John Doe 9×7: I’ll take the bad as long as I can remember the good.


JohnDoe38.jpg

Every time I try to walk away…

Here’s the thing about “John Doe”. It’s a beautifully crafted hour of television. Writer Vince Gilligan and his soon to be collaborator on Breaking Bad, first time director Michelle MacLaren, present us with an episode that looks like it’s ready for the big screen. Robert Patrick outdoes himself now that Doggett is finally given something interesting to do again, and he’s flanked by a motley crew of impressively convincing supporting actors.

The thing is, I’m incurably bored by “John Doe” and like the Eagles said, I can’t tell you why.

Is it the slow pace? Is it the token nature of the supernatural element slipped perfunctorily in at the end of the episode? Is it the atmosphere of heat and exhaustion?

Whatever it is, it puzzles me. But try though I might, by the ten minute mark I always tune out. I can never watch this episode in a single sitting. I get distracted and then rewind, distracted and then rewind. It’s a sad cycle.

It’s sad because there’s a lot of good going on here. First of all, as only the second time a woman has directed an episode of The X-Files since Gillian Anderson’s “all things” (7×17), it’s somewhat historic. Visually, it’s also an obvious homage to the film Traffic with all of its washed out outdoor scenes.

Speaking of film, I’ve always thought Vince Gilligan’s work on the show had a cinematic edge. That is to say, his X-Files often came across as stories that could easily be adapted for the big screen. His episodes are uniquely suited to Mulder and Scully, made more impactful by Mulder and Scully, but quite a few of them could be reworked without Mulder and Scully and still stand as independent stories. For example, “Unruhe” (4×2), “Pusher” (3×17), “Tithonus” (6×9), “Drive” (6×2), “Roadrunners” (8×5), etc.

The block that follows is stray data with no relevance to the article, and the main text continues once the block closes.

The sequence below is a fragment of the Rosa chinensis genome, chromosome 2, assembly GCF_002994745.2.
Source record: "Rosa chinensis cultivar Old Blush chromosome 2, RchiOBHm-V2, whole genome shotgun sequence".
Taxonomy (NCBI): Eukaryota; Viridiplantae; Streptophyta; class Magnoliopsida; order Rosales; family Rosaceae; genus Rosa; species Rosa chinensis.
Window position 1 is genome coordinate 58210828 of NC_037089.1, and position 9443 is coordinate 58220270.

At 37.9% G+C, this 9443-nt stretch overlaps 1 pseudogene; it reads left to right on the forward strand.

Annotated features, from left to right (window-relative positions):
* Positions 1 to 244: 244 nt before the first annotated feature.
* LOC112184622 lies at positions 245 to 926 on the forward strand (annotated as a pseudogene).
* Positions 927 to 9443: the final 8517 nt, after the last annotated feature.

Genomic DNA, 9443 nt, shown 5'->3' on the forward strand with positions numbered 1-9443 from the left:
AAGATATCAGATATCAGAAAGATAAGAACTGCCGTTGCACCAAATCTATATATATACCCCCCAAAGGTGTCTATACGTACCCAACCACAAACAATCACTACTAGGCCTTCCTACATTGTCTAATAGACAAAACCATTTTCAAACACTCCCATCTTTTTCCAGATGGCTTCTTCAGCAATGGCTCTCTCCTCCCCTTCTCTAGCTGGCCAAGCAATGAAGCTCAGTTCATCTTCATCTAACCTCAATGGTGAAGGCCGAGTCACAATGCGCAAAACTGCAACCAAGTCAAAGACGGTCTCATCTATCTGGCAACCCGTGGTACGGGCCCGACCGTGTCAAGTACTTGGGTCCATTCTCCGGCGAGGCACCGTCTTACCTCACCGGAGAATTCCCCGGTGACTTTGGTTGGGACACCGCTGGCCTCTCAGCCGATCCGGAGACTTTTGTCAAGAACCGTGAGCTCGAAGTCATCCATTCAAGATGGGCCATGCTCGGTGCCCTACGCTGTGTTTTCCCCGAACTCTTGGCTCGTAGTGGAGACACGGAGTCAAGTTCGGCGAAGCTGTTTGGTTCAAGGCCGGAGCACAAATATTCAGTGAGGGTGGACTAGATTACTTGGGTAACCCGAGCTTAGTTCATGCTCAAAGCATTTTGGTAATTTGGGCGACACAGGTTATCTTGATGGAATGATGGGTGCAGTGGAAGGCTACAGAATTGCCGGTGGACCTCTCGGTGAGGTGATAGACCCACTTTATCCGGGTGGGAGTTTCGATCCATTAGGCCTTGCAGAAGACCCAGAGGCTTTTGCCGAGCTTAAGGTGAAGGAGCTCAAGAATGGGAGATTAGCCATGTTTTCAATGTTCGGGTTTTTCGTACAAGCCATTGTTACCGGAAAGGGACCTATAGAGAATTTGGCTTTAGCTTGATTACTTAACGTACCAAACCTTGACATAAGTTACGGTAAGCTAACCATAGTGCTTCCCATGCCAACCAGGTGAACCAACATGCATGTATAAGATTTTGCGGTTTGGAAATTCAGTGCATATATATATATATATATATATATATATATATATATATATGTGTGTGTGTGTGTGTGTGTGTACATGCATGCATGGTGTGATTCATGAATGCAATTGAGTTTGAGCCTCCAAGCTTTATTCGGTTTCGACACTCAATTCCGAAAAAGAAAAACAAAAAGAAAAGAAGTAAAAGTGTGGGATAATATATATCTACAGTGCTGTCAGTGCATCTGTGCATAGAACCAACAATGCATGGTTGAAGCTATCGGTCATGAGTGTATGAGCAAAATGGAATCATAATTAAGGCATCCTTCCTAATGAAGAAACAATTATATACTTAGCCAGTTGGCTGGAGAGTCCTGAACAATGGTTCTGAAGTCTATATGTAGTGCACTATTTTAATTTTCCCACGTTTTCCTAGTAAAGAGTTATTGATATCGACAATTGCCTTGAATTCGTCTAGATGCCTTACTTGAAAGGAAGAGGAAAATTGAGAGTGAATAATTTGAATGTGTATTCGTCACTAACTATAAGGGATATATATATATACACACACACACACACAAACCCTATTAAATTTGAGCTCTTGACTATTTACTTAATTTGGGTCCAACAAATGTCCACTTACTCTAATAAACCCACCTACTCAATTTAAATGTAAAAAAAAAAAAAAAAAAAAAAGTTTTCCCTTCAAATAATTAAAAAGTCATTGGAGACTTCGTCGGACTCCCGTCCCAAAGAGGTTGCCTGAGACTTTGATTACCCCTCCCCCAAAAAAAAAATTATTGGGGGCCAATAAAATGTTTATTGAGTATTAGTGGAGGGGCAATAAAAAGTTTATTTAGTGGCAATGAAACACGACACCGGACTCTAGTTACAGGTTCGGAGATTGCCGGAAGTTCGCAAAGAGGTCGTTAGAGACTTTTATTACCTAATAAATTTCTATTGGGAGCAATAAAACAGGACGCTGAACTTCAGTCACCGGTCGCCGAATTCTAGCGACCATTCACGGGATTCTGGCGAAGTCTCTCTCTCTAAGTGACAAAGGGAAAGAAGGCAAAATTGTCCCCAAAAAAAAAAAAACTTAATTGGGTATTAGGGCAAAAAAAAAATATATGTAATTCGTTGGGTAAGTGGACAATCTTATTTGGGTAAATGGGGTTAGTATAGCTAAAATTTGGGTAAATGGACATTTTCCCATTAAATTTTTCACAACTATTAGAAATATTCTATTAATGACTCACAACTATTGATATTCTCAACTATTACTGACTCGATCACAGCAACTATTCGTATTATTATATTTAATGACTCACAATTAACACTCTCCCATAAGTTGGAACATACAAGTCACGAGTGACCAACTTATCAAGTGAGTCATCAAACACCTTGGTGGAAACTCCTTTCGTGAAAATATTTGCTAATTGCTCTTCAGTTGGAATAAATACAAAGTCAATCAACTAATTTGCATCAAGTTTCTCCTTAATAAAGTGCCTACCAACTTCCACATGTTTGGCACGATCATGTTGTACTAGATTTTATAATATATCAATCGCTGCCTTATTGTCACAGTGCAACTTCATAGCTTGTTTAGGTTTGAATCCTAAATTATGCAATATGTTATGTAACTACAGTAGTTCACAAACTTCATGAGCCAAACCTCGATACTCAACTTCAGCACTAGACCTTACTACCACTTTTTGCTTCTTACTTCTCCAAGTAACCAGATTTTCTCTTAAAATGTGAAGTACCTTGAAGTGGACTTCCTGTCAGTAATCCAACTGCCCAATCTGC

“John Doe” feels even more like a mini movie, especially since unlike the days when the X-Files were run by Mulder and Scully, there’s no need to follow the show’s standard storytelling format. There’s nothing perfunctory about it like, say, a Scully autopsy. This isn’t familiar. And not only does our lead not know who he himself is, neither do we, really. We’re still getting to know John Doggett.

It is nice to see more of Doggett, to see more of his relationship with his son. Now we know he also had a wife. Whatever happened to Mrs. Doggett I wonder? I assume that one day she woke up and got out of their marital bed. I’m also assuming we’ll find out before the season wraps up, along with more of the details of Luke Doggett’s kidnapping. Meanwhile, more than anything, we learn a lot about Doggett’s character. Even without his memory and without his bearings, he keeps his integrity… and his skillset. And he’s not afraid of pain, not even the pain of the loss of his son, because he knows that his experiences have shaped him and he can’t lose that pain without losing himself.